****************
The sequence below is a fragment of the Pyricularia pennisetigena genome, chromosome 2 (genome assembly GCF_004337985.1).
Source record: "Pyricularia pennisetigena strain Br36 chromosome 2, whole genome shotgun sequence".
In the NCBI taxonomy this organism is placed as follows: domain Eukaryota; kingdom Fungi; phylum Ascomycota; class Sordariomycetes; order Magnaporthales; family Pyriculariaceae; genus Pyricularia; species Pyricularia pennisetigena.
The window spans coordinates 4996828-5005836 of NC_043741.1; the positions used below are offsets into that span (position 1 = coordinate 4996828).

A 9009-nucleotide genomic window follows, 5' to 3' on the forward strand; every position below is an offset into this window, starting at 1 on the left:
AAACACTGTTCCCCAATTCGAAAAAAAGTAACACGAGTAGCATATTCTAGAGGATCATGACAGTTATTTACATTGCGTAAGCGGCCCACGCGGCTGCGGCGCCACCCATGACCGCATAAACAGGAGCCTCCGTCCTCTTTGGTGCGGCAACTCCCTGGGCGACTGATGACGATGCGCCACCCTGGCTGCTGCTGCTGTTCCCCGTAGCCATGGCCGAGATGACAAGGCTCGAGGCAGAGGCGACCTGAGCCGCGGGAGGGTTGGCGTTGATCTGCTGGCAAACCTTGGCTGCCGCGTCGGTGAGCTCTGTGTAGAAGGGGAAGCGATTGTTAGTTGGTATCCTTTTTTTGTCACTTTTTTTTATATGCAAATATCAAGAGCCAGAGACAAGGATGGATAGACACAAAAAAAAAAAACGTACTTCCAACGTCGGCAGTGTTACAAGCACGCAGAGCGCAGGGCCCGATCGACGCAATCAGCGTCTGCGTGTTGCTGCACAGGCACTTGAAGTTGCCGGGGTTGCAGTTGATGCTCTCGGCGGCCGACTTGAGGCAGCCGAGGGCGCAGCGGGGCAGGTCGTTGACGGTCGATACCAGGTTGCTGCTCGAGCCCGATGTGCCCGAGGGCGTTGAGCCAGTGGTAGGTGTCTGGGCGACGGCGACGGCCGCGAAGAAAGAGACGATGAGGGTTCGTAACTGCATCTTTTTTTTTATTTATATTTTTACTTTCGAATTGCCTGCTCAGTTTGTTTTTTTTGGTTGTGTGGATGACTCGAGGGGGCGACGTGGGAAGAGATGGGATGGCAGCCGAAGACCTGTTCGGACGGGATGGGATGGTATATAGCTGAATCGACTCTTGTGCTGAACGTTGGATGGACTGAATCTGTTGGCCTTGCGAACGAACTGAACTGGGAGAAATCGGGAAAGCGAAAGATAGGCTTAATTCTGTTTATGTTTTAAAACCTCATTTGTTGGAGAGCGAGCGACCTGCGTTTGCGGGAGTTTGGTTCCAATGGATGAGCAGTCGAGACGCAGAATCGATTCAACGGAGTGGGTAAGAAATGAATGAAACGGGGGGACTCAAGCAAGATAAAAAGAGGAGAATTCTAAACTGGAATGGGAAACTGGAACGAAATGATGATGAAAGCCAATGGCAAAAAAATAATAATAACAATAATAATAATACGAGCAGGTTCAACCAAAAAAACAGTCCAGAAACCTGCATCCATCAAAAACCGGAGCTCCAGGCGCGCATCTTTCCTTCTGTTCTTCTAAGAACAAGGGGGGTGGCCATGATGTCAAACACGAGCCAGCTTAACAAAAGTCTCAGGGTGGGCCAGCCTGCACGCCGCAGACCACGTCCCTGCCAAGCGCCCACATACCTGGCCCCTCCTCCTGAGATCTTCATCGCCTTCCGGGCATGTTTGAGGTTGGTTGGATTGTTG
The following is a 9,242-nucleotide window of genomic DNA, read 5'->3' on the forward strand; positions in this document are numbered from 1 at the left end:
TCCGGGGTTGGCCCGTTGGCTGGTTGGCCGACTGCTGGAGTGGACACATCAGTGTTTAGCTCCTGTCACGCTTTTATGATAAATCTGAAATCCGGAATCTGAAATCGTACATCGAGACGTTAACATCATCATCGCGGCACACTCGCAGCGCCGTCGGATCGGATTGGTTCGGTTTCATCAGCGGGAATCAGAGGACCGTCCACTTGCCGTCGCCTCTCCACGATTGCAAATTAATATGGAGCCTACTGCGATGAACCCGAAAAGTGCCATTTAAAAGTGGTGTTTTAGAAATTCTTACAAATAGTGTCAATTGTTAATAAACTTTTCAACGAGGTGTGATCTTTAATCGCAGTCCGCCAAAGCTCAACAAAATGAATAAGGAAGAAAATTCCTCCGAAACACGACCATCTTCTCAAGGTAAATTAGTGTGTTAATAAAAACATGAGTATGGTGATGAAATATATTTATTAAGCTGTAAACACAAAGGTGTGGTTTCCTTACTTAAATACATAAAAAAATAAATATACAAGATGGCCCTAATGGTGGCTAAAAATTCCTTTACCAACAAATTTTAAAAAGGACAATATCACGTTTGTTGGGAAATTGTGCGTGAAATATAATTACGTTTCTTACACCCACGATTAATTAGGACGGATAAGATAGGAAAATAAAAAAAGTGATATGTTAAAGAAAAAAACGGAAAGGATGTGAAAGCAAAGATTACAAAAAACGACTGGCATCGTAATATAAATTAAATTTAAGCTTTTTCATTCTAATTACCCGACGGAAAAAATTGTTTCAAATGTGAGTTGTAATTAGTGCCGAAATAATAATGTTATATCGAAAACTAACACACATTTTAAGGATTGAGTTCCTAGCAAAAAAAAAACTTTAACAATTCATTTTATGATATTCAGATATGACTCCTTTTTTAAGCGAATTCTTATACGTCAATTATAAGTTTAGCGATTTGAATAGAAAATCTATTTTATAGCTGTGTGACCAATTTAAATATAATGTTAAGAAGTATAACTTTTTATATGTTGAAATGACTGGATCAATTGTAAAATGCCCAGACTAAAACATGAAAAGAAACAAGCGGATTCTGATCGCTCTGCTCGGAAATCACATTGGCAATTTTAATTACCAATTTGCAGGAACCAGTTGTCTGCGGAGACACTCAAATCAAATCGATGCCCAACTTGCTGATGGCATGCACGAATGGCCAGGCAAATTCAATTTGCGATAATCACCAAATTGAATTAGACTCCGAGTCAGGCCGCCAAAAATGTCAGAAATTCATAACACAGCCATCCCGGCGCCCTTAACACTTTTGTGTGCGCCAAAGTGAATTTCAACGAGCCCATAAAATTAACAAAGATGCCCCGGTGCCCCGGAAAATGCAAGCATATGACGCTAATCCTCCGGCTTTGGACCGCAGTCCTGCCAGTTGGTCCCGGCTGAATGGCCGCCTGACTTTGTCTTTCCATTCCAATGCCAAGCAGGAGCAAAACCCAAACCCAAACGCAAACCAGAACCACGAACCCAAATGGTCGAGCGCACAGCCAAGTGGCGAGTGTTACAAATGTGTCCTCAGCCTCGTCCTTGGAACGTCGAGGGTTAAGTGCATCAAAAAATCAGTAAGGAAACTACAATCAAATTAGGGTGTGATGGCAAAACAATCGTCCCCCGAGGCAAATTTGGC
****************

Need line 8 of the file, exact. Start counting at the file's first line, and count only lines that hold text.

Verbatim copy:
TCCGGGGTTGGCCCGTTGGCTGGTTGGCCGACTGCTGGAGTGGACACATCAGTGTTTAGCTCCTGTCACGCTTTTATGATAAATCTGAAATCCGGAATCTGAAATCGTACATCGAGACGTTAACATCATCATCGCGGCACACTCGCAGCGCCGTCGGATCGGATTGGTTCGGTTTCATCAGCGGGAATCAGAGGACCGTCCACTTGCCGTCGCCTCTCCACGATTGCAAATTAATATGGAGCCTACTGCGATGAACCCGAAAAGTGCCATTTAAAAGTGGTGTTTTAGAAATTCTTACAAATAGTGTCAATTGTTAATAAACTTTTCAACGAGGTGTGATCTTTAATCGCAGTCCGCCAAAGCTCAACAAAATGAATAAGGAAGAAAATTCCTCCGAAACACGACCATCTTCTCAAGGTAAATTAGTGTGTTAATAAAAACATGAGTATGGTGATGAAATATATTTATTAAGCTGTAAACACAAAGGTGTGGTTTCCTTACTTAAATACATAAAAAAATAAATATACAAGATGGCCCTAATGGTGGCTAAAAATTCCTTTACCAACAAATTTTAAAAAGGACAATATCACGTTTGTTGGGAAATTGTGCGTGAAATATAATTACGTTTCTTACACCCACGATTAATTAGGACGGATAAGATAGGAAAATAAAAAAAGTGATATGTTAAAGAAAAAAACGGAAAGGATGTGAAAGCAAAGATTACAAAAAACGACTGGCATCGTAATATAAATTAAATTTAAGCTTTTTCATTCTAATTACCCGACGGAAAAAATTGTTTCAAATGTGAGTTGTAATTAGTGCCGAAATAATAATGTTATATCGAAAACTAACACACATTTTAAGGATTGAGTTCCTAGCAAAAAAAAAACTTTAACAATTCATTTTATGATATTCAGATATGACTCCTTTTTTAAGCGAATTCTTATACGTCAATTATAAGTTTAGCGATTTGAATAGAAAATCTATTTTATAGCTGTGTGACCAATTTAAATATAATGTTAAGAAGTATAACTTTTTATATGTTGAAATGACTGGATCAATTGTAAAATGCCCAGACTAAAACATGAAAAGAAACAAGCGGATTCTGATCGCTCTGCTCGGAAATCACATTGGCAATTTTAATTACCAATTTGCAGGAACCAGTTGTCTGCGGAGACACTCAAATCAAATCGATGCCCAACTTGCTGATGGCATGCACGAATGGCCAGGCAAATTCAATTTGCGATAATCACCAAATTGAATTAGACTCCGAGTCAGGCCGCCAAAAATGTCAGAAATTCATAACACAGCCATCCCGGCGCCCTTAACACTTTTGTGTGCGCCAAAGTGAATTTCAACGAGCCCATAAAATTAACAAAGATGCCCCGGTGCCCCGGAAAATGCAAGCATATGACGCTAATCCTCCGGCTTTGGACCGCAGTCCTGCCAGTTGGTCCCGGCTGAATGGCCGCCTGACTTTGTCTTTCCATTCCAATGCCAAGCAGGAGCAAAACCCAAACCCAAACGCAAACCAGAACCACGAACCCAAATGGTCGAGCGCACAGCCAAGTGGCGAGTGTTACAAATGTGTCCTCAGCCTCGTCCTTGGAACGTCGAGGGTTAAGTGCATCAAAAAATCAGTAAGGAAACTACAATCAAATTAGGGTGTGATGGCAAAACAATCGTCCCCCGAGGCAAATTTGGC